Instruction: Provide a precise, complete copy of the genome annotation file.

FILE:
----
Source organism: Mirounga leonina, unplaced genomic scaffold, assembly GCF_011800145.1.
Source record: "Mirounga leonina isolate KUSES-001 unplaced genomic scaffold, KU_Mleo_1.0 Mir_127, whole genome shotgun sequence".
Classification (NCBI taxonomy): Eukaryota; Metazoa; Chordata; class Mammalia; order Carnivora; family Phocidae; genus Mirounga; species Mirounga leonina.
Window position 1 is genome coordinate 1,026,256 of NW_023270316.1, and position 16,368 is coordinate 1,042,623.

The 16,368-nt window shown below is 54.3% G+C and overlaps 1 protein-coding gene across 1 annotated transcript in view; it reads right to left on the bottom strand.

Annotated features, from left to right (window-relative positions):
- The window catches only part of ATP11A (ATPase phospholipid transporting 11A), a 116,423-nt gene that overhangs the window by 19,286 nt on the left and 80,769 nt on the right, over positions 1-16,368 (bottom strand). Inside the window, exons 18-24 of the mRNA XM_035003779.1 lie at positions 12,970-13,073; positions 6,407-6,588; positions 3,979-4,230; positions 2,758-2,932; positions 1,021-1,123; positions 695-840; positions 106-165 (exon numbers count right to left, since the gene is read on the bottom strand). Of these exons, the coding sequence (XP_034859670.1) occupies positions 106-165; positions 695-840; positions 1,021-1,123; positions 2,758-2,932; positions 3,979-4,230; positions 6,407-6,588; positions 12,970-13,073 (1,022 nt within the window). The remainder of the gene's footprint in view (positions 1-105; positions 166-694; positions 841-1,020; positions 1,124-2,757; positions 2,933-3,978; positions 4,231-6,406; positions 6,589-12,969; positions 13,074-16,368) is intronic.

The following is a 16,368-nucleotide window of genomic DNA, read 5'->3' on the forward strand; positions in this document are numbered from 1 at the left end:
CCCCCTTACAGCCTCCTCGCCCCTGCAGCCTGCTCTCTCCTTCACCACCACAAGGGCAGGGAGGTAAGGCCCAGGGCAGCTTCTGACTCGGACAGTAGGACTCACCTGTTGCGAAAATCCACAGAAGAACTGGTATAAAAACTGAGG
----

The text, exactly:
Source organism: Mirounga leonina, unplaced genomic scaffold, assembly GCF_011800145.1.
Source record: "Mirounga leonina isolate KUSES-001 unplaced genomic scaffold, KU_Mleo_1.0 Mir_127, whole genome shotgun sequence".
Classification (NCBI taxonomy): Eukaryota; Metazoa; Chordata; class Mammalia; order Carnivora; family Phocidae; genus Mirounga; species Mirounga leonina.
Window position 1 is genome coordinate 1,026,256 of NW_023270316.1, and position 16,368 is coordinate 1,042,623.

The 16,368-nt window shown below is 54.3% G+C and overlaps 1 protein-coding gene across 1 annotated transcript in view; it reads right to left on the bottom strand.

Annotated features, from left to right (window-relative positions):
- The window catches only part of ATP11A (ATPase phospholipid transporting 11A), a 116,423-nt gene that overhangs the window by 19,286 nt on the left and 80,769 nt on the right, over positions 1-16,368 (bottom strand). Inside the window, exons 18-24 of the mRNA XM_035003779.1 lie at positions 12,970-13,073; positions 6,407-6,588; positions 3,979-4,230; positions 2,758-2,932; positions 1,021-1,123; positions 695-840; positions 106-165 (exon numbers count right to left, since the gene is read on the bottom strand). Of these exons, the coding sequence (XP_034859670.1) occupies positions 106-165; positions 695-840; positions 1,021-1,123; positions 2,758-2,932; positions 3,979-4,230; positions 6,407-6,588; positions 12,970-13,073 (1,022 nt within the window). The remainder of the gene's footprint in view (positions 1-105; positions 166-694; positions 841-1,020; positions 1,124-2,757; positions 2,933-3,978; positions 4,231-6,406; positions 6,589-12,969; positions 13,074-16,368) is intronic.

The following is a 16,368-nucleotide window of genomic DNA, read 5'->3' on the forward strand; positions in this document are numbered from 1 at the left end:
CCCCCTTACAGCCTCCTCGCCCCTGCAGCCTGCTCTCTCCTTCACCACCACAAGGGCAGGGAGGTAAGGCCCAGGGCAGCTTCTGACTCGGACAGTAGGACTCACCTGTTGCGAAAATCCACAGAAGAACTGGTATAAAAACTGAGG